Archaeologists begin excavation, exploration of historic ChetradeikotArchaeologists from Department of Archaeology, Lumbini Development Trust and Durham University in UK commence work at the historically and archaeologically important fort in Lumbini.
A team of archaeologists has begun excavation and exploration works at Chetradeikot in Buddhabhoomi Municipality-10, Kapilvastu this week.
The archaeologists from the Department of Archaeology, the Lumbini Development Trust and Durham University in the UK have commenced the excavation work at Chetradeikot, a historically and archaeologically important fort, by using modern technological tools.
Trenches have been dug in three different places on the premises of the fort as per a geophysical survey conducted in the area in 2020. The geophysical survey had revealed the existence of walls and ruins of temples or buildings.
Chetradeikot lies around one kilometre west of Tilaurakot, an ancient Shakya capital city where Siddhartha Gautam spent his princely life before he became the Buddha. It spreads in five bighas of land which is under the Department of Archaeology.
A 5m long and 1.5m wide trench has been dug at the premises of Chetradeikot for exploration. According to Himal Uprety, chief archaeological officer at the Lumbini Development Trust, Indian archaeologist PC Mukherjee had unearthed the same place in 1899 and recovered walls dating back to the 7th Century.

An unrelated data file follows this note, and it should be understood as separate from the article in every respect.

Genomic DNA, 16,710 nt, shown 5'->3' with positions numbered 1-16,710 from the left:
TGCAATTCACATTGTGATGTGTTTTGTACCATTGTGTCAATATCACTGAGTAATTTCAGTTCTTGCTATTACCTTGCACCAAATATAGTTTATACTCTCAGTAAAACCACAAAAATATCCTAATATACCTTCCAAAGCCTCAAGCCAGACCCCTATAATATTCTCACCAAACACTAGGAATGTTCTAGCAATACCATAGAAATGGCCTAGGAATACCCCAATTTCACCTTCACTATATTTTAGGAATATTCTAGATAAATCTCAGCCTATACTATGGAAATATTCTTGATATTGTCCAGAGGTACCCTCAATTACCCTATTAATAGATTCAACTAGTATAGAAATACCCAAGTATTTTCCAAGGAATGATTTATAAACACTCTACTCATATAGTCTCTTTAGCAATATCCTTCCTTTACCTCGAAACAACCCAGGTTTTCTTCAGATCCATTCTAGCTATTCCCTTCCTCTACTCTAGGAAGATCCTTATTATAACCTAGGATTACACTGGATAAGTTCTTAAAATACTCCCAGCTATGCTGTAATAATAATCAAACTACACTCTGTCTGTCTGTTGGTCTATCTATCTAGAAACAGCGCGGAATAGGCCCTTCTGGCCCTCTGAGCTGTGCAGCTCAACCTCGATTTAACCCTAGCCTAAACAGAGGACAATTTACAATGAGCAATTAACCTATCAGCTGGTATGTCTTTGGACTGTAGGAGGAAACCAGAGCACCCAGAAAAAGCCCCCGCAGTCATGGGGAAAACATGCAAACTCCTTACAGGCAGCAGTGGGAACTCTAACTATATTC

“The place where Mukherjee excavated is also included in the project,” said Uprety. According to him, various goods like coals, bricks, metals and soil recovered during the excavation have been collected for carbon dating.
It is expected that the fresh excavation will be helpful in determining the time period and structures of ancient Chetradeikot.
“Chetradeikot is near the Shakya capital Tilaurakot. It can be a temple of the Shakya dynasty,” said senior archaeologist Basanta Bidari. According to him, Mukherjee’s report states that the ruins of two temples and three wells were recovered from Chetradeikot during his excavation in 1899.
“Several historic pieces of evidence have been recovered while excavating Tilaurakot and its surrounding areas. Evidence is being collected from Chetradeikot as well that confirms its link with the historic Tilaurakot. The excavation and exploration work of Chetradeikot will be helpful to enlist Tilaurakot in UNESCO's world heritage list,” said archaeologist Ram Bahadur Kunwar, who is also the planning unit chief at the Department of Archaeology.
The Department of Archaeology and Lumbini Development Trust started excavating and exploring Tilaurakot and its surrounding areas in 2012.
The archaeologists believe that the excavation and exploration at Chetradeikot will be helpful for the conservation and management of places related to Budhha. According to Kunwar, the goods recovered during the fresh excavation at Chetradeikot will be properly studied.
A team of 28 people, including six archaeologists and students of Durham University, four archaeologists of the Department of Archaeology, two archaeologists from the Lumbini Development Trust, one Nepali consultant and students of Lumbini Buddhist University, is involved in the month-long excavation work.